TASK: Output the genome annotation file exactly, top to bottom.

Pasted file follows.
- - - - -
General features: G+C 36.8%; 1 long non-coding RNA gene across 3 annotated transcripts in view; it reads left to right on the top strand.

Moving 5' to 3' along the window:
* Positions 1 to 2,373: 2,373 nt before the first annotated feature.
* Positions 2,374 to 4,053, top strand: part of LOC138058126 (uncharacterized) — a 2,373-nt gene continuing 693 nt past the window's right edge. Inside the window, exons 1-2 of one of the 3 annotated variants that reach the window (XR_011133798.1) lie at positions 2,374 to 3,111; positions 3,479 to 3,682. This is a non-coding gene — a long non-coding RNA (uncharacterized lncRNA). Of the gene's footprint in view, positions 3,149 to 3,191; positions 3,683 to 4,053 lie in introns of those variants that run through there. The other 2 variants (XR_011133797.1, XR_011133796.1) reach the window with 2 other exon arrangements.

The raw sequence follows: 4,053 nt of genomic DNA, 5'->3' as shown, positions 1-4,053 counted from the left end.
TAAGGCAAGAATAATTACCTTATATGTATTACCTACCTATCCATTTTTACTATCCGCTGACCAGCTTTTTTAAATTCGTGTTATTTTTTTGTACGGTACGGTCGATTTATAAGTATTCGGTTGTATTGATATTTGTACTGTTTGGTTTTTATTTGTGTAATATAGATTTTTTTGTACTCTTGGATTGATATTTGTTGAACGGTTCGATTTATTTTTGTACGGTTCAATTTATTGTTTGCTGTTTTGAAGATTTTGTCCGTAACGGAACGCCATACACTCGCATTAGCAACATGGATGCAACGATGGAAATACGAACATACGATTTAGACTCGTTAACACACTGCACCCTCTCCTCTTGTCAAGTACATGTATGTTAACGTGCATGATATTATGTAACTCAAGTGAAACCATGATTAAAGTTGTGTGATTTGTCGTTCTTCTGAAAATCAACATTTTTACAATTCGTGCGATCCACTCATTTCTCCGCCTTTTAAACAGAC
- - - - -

General features: G+C 36.8%; 1 long non-coding RNA gene across 3 annotated transcripts in view; it reads left to right on the top strand.

Moving 5' to 3' along the window:
* Positions 1 to 2,373: 2,373 nt before the first annotated feature.
* Positions 2,374 to 4,053, top strand: part of LOC138058126 (uncharacterized) — a 2,373-nt gene continuing 693 nt past the window's right edge. Inside the window, exons 1-2 of one of the 3 annotated variants that reach the window (XR_011133798.1) lie at positions 2,374 to 3,111; positions 3,479 to 3,682. This is a non-coding gene — a long non-coding RNA (uncharacterized lncRNA). Of the gene's footprint in view, positions 3,149 to 3,191; positions 3,683 to 4,053 lie in introns of those variants that run through there. The other 2 variants (XR_011133797.1, XR_011133796.1) reach the window with 2 other exon arrangements.

The raw sequence follows: 4,053 nt of genomic DNA, 5'->3' as shown, positions 1-4,053 counted from the left end.
TAAGGCAAGAATAATTACCTTATATGTATTACCTACCTATCCATTTTTACTATCCGCTGACCAGCTTTTTTAAATTCGTGTTATTTTTTTGTACGGTACGGTCGATTTATAAGTATTCGGTTGTATTGATATTTGTACTGTTTGGTTTTTATTTGTGTAATATAGATTTTTTTGTACTCTTGGATTGATATTTGTTGAACGGTTCGATTTATTTTTGTACGGTTCAATTTATTGTTTGCTGTTTTGAAGATTTTGTCCGTAACGGAACGCCATACACTCGCATTAGCAACATGGATGCAACGATGGAAATACGAACATACGATTTAGACTCGTTAACACACTGCACCCTCTCCTCTTGTCAAGTACATGTATGTTAACGTGCATGATATTATGTAACTCAAGTGAAACCATGATTAAAGTTGTGTGATTTGTCGTTCTTCTGAAAATCAACATTTTTACAATTCGTGCGATCCACTCATTTCTCCGCCTTTTAAACAGAC